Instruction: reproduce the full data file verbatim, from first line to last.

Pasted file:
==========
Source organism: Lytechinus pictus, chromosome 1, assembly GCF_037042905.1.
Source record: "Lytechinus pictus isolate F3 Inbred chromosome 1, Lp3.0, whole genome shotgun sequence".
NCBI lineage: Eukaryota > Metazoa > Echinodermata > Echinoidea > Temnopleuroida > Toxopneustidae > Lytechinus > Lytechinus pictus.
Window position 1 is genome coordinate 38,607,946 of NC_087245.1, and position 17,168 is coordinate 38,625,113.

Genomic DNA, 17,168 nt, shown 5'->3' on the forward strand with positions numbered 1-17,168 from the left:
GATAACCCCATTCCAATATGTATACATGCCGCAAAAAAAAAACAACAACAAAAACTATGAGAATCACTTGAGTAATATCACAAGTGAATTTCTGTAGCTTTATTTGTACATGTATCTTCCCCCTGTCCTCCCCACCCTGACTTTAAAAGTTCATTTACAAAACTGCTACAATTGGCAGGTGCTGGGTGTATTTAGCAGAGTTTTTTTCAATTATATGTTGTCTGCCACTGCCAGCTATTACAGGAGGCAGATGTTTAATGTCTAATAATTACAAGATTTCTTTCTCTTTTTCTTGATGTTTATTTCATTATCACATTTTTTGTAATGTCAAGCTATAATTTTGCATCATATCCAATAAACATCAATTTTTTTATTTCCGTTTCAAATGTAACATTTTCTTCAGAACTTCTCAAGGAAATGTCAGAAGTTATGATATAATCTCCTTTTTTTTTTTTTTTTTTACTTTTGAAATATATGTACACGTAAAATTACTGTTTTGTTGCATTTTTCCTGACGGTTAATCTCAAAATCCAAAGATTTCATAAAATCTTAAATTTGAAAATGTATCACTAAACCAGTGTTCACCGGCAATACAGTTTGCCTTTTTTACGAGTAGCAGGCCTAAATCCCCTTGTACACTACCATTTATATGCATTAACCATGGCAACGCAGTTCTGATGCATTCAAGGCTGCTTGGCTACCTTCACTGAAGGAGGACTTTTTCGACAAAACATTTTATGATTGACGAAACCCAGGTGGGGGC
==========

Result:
Source organism: Lytechinus pictus, chromosome 1, assembly GCF_037042905.1.
Source record: "Lytechinus pictus isolate F3 Inbred chromosome 1, Lp3.0, whole genome shotgun sequence".
NCBI lineage: Eukaryota > Metazoa > Echinodermata > Echinoidea > Temnopleuroida > Toxopneustidae > Lytechinus > Lytechinus pictus.
Window position 1 is genome coordinate 38,607,946 of NC_087245.1, and position 17,168 is coordinate 38,625,113.

Genomic DNA, 17,168 nt, shown 5'->3' on the forward strand with positions numbered 1-17,168 from the left:
GATAACCCCATTCCAATATGTATACATGCCGCAAAAAAAAAACAACAACAAAAACTATGAGAATCACTTGAGTAATATCACAAGTGAATTTCTGTAGCTTTATTTGTACATGTATCTTCCCCCTGTCCTCCCCACCCTGACTTTAAAAGTTCATTTACAAAACTGCTACAATTGGCAGGTGCTGGGTGTATTTAGCAGAGTTTTTTTCAATTATATGTTGTCTGCCACTGCCAGCTATTACAGGAGGCAGATGTTTAATGTCTAATAATTACAAGATTTCTTTCTCTTTTTCTTGATGTTTATTTCATTATCACATTTTTTGTAATGTCAAGCTATAATTTTGCATCATATCCAATAAACATCAATTTTTTTATTTCCGTTTCAAATGTAACATTTTCTTCAGAACTTCTCAAGGAAATGTCAGAAGTTATGATATAATCTCCTTTTTTTTTTTTTTTTTTACTTTTGAAATATATGTACACGTAAAATTACTGTTTTGTTGCATTTTTCCTGACGGTTAATCTCAAAATCCAAAGATTTCATAAAATCTTAAATTTGAAAATGTATCACTAAACCAGTGTTCACCGGCAATACAGTTTGCCTTTTTTACGAGTAGCAGGCCTAAATCCCCTTGTACACTACCATTTATATGCATTAACCATGGCAACGCAGTTCTGATGCATTCAAGGCTGCTTGGCTACCTTCACTGAAGGAGGACTTTTTCGACAAAACATTTTATGATTGACGAAACCCAGGTGGGGGC